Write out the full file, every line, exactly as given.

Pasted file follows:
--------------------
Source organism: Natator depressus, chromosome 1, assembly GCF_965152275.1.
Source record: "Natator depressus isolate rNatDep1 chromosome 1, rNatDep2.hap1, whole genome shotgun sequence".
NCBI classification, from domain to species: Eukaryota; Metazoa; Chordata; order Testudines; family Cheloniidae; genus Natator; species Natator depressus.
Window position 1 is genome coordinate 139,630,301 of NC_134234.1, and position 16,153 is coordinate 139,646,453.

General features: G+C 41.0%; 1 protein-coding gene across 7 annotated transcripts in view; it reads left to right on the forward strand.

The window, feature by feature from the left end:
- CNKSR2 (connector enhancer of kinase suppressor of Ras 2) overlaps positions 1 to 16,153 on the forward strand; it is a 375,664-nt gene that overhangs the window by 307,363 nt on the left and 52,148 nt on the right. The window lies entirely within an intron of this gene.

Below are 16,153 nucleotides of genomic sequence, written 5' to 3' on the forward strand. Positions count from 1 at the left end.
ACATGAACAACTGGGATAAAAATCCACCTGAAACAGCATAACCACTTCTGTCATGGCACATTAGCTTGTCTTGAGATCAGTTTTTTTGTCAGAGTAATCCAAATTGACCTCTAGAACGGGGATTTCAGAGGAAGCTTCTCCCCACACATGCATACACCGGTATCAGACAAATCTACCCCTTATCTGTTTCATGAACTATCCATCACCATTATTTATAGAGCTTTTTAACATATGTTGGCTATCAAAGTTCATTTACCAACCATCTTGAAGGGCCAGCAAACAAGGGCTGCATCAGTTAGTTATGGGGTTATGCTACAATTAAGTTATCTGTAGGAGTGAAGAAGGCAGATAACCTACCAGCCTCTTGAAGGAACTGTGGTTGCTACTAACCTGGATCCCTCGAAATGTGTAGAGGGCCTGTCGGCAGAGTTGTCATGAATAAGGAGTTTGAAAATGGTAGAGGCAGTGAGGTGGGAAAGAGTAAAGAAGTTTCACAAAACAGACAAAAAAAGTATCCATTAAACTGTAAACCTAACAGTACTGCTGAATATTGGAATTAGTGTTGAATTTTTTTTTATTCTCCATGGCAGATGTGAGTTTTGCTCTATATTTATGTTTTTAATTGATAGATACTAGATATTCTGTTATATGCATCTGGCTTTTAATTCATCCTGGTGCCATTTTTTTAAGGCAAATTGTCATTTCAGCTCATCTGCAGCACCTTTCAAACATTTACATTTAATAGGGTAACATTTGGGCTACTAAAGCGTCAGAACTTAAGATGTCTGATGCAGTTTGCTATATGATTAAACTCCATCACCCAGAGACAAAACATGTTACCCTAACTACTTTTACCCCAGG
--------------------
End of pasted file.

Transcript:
Source organism: Natator depressus, chromosome 1, assembly GCF_965152275.1.
Source record: "Natator depressus isolate rNatDep1 chromosome 1, rNatDep2.hap1, whole genome shotgun sequence".
NCBI classification, from domain to species: Eukaryota; Metazoa; Chordata; order Testudines; family Cheloniidae; genus Natator; species Natator depressus.
Window position 1 is genome coordinate 139,630,301 of NC_134234.1, and position 16,153 is coordinate 139,646,453.

General features: G+C 41.0%; 1 protein-coding gene across 7 annotated transcripts in view; it reads left to right on the forward strand.

The window, feature by feature from the left end:
- CNKSR2 (connector enhancer of kinase suppressor of Ras 2) overlaps positions 1 to 16,153 on the forward strand; it is a 375,664-nt gene that overhangs the window by 307,363 nt on the left and 52,148 nt on the right. The window lies entirely within an intron of this gene.

Below are 16,153 nucleotides of genomic sequence, written 5' to 3' on the forward strand. Positions count from 1 at the left end.
ACATGAACAACTGGGATAAAAATCCACCTGAAACAGCATAACCACTTCTGTCATGGCACATTAGCTTGTCTTGAGATCAGTTTTTTTGTCAGAGTAATCCAAATTGACCTCTAGAACGGGGATTTCAGAGGAAGCTTCTCCCCACACATGCATACACCGGTATCAGACAAATCTACCCCTTATCTGTTTCATGAACTATCCATCACCATTATTTATAGAGCTTTTTAACATATGTTGGCTATCAAAGTTCATTTACCAACCATCTTGAAGGGCCAGCAAACAAGGGCTGCATCAGTTAGTTATGGGGTTATGCTACAATTAAGTTATCTGTAGGAGTGAAGAAGGCAGATAACCTACCAGCCTCTTGAAGGAACTGTGGTTGCTACTAACCTGGATCCCTCGAAATGTGTAGAGGGCCTGTCGGCAGAGTTGTCATGAATAAGGAGTTTGAAAATGGTAGAGGCAGTGAGGTGGGAAAGAGTAAAGAAGTTTCACAAAACAGACAAAAAAAGTATCCATTAAACTGTAAACCTAACAGTACTGCTGAATATTGGAATTAGTGTTGAATTTTTTTTTATTCTCCATGGCAGATGTGAGTTTTGCTCTATATTTATGTTTTTAATTGATAGATACTAGATATTCTGTTATATGCATCTGGCTTTTAATTCATCCTGGTGCCATTTTTTTAAGGCAAATTGTCATTTCAGCTCATCTGCAGCACCTTTCAAACATTTACATTTAATAGGGTAACATTTGGGCTACTAAAGCGTCAGAACTTAAGATGTCTGATGCAGTTTGCTATATGATTAAACTCCATCACCCAGAGACAAAACATGTTACCCTAACTACTTTTACCCCAGG